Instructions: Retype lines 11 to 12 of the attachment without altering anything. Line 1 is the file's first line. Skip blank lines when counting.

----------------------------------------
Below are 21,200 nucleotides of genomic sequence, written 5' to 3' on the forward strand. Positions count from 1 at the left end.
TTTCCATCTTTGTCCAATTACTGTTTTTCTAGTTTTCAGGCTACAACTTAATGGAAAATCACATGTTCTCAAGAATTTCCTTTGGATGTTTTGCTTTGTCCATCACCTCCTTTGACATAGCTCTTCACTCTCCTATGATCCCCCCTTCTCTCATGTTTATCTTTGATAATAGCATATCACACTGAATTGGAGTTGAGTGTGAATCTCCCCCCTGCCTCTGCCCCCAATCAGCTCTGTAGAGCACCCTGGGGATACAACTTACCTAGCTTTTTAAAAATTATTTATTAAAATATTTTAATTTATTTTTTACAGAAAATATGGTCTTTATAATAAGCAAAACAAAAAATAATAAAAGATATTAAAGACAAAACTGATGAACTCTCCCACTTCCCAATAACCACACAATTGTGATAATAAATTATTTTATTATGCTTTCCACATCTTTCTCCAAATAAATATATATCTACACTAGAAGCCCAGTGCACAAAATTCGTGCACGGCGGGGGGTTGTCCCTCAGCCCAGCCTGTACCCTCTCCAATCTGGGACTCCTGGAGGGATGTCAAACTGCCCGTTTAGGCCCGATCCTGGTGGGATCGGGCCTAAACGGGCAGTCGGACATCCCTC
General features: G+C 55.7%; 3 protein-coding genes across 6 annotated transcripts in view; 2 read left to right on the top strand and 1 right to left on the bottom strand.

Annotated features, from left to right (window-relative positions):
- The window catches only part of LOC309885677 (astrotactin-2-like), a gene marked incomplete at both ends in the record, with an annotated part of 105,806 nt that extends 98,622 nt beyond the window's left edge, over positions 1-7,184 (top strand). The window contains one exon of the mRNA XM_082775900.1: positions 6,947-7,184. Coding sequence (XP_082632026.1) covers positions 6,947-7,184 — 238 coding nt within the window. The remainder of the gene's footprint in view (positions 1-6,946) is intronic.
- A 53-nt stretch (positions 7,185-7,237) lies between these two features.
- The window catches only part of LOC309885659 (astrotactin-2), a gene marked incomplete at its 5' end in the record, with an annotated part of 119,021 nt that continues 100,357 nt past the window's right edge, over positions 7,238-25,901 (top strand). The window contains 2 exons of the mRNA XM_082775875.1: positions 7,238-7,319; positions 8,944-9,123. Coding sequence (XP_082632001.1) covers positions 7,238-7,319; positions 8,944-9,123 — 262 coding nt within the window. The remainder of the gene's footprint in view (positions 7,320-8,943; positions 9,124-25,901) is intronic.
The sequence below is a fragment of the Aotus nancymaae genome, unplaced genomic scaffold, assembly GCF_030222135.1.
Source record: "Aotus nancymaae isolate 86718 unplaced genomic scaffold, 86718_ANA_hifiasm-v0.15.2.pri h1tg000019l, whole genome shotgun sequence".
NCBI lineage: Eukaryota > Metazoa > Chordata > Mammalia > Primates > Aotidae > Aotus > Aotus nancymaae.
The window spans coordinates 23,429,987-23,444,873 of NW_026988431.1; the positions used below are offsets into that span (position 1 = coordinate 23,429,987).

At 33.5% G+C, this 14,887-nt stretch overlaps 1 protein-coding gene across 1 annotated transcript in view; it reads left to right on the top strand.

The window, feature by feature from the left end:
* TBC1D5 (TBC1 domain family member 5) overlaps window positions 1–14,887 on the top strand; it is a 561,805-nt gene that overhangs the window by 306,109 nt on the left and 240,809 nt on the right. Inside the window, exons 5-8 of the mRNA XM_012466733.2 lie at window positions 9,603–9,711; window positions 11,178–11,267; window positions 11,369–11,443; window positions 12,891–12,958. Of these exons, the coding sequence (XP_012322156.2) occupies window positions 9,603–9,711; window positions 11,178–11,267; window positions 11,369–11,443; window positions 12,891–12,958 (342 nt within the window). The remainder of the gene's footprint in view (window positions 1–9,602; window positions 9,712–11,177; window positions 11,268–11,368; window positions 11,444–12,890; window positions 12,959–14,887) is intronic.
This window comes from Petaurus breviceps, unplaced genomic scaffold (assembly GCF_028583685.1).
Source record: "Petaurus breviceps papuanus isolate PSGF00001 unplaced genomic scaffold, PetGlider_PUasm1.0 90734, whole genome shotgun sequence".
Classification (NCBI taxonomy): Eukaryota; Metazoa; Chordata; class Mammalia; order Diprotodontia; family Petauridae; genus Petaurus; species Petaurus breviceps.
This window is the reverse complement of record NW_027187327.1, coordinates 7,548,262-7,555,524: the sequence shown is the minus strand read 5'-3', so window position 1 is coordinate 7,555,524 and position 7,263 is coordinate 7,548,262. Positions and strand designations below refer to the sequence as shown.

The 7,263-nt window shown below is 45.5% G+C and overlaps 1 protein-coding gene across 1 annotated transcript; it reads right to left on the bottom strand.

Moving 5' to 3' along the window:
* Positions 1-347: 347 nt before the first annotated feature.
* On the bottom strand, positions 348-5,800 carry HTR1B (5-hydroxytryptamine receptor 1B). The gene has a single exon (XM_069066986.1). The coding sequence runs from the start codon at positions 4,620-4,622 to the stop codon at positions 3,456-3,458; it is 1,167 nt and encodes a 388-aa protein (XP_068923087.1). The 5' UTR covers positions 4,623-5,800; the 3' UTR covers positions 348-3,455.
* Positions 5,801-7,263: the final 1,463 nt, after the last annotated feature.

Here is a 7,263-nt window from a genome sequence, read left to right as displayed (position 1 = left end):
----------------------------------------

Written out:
The window spans coordinates 23,429,987-23,444,873 of NW_026988431.1; the positions used below are offsets into that span (position 1 = coordinate 23,429,987).

At 33.5% G+C, this 14,887-nt stretch overlaps 1 protein-coding gene across 1 annotated transcript in view; it reads left to right on the top strand.